Family's plea: Be aware of amoeba dangers

Image 1 of 3

Philip Gompf was a curious 10-year-old who dreamed of becoming a scientist.  But in 2009, he took a trip to a Polk County lake that changed his family's lives forever.

After spending the day wakeboarding on Lake Ariette in Auburndale, Philip complained of a headache as he went to bed.

"The next morning when my husband went to check on him, he was very hard to wake up," recalled Dr. Sandra Gompf, Philip's mother.

They took Philip to the hospital and doctors performed a spinal tap right away. It confirmed that he had meningitis.

Both of Philip's parents are doctors themselves, and they knew the situation was serious. He didn't respond to medication and started to hallucinate. Within four days, Philip was brain-dead.

A month later, the cause of Philip's death was discovered. While wakeboarding, tiny organisms called amoebas traveled up his nose and into his brain. The amoeba ate the cells that live there.

"It was shocking, certainly, but in a way that had been in the back of my mind," his mom continued.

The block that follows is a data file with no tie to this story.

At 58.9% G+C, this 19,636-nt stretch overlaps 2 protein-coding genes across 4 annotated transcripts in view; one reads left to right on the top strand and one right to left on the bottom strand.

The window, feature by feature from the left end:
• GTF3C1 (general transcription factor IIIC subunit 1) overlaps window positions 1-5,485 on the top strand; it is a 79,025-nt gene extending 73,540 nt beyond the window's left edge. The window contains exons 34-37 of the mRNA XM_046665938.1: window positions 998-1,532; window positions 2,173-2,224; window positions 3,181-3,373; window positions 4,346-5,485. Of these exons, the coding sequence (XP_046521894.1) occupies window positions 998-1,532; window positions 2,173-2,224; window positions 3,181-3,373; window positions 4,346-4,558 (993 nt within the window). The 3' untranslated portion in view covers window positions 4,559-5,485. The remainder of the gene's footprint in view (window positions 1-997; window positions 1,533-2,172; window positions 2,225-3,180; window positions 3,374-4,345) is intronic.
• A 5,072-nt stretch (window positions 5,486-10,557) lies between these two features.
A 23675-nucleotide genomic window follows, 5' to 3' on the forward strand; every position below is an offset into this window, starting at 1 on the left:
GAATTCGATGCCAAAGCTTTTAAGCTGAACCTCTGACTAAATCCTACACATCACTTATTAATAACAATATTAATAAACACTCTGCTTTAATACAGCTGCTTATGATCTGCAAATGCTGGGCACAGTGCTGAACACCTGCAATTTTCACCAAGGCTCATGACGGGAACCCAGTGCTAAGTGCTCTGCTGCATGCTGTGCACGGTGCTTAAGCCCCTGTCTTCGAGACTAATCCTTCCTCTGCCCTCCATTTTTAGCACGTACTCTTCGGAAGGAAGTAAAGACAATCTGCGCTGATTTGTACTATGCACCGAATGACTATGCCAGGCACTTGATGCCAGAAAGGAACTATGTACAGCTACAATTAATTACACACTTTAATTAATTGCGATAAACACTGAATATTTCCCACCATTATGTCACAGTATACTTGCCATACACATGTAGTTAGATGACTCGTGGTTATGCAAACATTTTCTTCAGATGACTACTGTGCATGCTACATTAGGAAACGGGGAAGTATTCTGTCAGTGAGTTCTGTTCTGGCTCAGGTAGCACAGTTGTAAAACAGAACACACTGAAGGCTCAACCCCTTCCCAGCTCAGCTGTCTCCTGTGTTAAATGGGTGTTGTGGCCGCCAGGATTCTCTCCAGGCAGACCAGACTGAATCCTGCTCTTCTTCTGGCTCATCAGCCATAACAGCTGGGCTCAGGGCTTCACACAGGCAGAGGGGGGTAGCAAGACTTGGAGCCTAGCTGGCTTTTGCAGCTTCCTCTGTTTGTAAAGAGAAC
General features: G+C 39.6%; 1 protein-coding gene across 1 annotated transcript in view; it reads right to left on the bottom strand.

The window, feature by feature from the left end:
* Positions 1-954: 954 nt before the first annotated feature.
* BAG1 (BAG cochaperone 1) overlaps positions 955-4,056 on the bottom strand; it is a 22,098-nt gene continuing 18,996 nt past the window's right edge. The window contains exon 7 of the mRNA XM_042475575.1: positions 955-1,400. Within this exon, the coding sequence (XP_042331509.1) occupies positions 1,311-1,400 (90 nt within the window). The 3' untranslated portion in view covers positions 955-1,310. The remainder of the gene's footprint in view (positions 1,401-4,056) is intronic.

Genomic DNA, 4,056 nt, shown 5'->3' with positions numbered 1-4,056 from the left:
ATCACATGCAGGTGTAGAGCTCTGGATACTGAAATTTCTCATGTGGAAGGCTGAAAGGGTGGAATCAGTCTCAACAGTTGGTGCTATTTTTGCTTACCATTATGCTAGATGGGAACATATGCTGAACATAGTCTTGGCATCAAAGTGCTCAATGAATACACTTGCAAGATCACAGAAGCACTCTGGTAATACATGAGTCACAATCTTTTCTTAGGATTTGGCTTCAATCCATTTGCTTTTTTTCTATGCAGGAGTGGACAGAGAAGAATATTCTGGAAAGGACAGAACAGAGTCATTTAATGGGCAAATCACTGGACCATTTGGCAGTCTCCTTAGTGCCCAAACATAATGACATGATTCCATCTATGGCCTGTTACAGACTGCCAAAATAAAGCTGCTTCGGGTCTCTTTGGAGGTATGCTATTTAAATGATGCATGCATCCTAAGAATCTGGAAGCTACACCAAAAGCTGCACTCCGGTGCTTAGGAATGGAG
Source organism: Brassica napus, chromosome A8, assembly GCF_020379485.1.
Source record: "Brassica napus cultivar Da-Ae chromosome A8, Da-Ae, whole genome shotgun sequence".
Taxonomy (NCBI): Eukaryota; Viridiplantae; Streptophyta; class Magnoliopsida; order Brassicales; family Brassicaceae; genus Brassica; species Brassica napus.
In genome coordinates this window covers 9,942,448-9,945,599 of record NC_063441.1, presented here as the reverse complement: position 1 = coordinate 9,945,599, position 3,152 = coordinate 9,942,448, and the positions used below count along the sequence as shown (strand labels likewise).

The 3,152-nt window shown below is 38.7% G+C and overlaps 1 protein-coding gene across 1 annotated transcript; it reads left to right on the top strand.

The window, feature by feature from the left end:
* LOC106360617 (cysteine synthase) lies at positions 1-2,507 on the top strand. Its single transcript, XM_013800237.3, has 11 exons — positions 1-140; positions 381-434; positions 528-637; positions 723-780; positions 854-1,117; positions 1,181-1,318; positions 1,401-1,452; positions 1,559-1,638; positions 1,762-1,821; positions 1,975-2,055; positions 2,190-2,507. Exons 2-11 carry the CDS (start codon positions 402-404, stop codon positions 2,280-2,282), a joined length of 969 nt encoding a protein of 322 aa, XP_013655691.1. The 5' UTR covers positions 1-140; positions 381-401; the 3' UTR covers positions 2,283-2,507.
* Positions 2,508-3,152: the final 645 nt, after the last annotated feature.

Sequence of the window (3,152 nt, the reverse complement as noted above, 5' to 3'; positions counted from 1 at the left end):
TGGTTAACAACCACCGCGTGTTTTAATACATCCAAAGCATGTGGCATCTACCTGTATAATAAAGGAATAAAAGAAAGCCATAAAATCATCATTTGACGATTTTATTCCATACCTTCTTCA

It turns out that no good tests exist to detect these amoebas. Even when they are found and treated, amoeba meningitis is 99-percent fatal.

"It's difficult to get funding for a disease that people like to call rare. It's a misnomer, really, because there are so many of these amoeba in the water that undoubtedly people are getting exposed," offered Dr. Dennis Kyle with the USF College of Public Health.

Dr. Kyle's team recently received a grant from the National Institute of Health to study these amoebas and try to find new drugs to fight them. The grant could total up to $1.7 million over the next five years.

Meanwhile, Sandra Gompf is asking people to sign an online petition to get the Center for Disease Control to make the disease reportable. It's a big step towards getting more funding for teams like Dr. Kyle's.